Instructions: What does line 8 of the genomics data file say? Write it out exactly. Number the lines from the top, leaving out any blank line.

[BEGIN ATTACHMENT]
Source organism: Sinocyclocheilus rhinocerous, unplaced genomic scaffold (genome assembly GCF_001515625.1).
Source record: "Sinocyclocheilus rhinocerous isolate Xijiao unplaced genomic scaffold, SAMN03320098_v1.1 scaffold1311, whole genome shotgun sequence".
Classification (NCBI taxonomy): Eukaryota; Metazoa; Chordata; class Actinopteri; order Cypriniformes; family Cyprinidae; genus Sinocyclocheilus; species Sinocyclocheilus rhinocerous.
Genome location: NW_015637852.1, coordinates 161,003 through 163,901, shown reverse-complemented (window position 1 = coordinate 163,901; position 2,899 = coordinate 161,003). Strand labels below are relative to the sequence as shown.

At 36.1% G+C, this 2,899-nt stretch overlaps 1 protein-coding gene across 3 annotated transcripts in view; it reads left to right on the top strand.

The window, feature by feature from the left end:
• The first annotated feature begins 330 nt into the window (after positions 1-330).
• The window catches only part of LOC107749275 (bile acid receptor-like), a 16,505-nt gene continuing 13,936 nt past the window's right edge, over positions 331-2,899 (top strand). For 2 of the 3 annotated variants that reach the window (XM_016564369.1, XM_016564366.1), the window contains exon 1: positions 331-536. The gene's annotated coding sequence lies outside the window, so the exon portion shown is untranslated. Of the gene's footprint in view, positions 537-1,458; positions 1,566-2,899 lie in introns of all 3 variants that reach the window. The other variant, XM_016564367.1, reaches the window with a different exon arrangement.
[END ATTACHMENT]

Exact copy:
• The window catches only part of LOC107749275 (bile acid receptor-like), a 16,505-nt gene continuing 13,936 nt past the window's right edge, over positions 331-2,899 (top strand). For 2 of the 3 annotated variants that reach the window (XM_016564369.1, XM_016564366.1), the window contains exon 1: positions 331-536. The gene's annotated coding sequence lies outside the window, so the exon portion shown is untranslated. Of the gene's footprint in view, positions 537-1,458; positions 1,566-2,899 lie in introns of all 3 variants that reach the window. The other variant, XM_016564367.1, reaches the window with a different exon arrangement.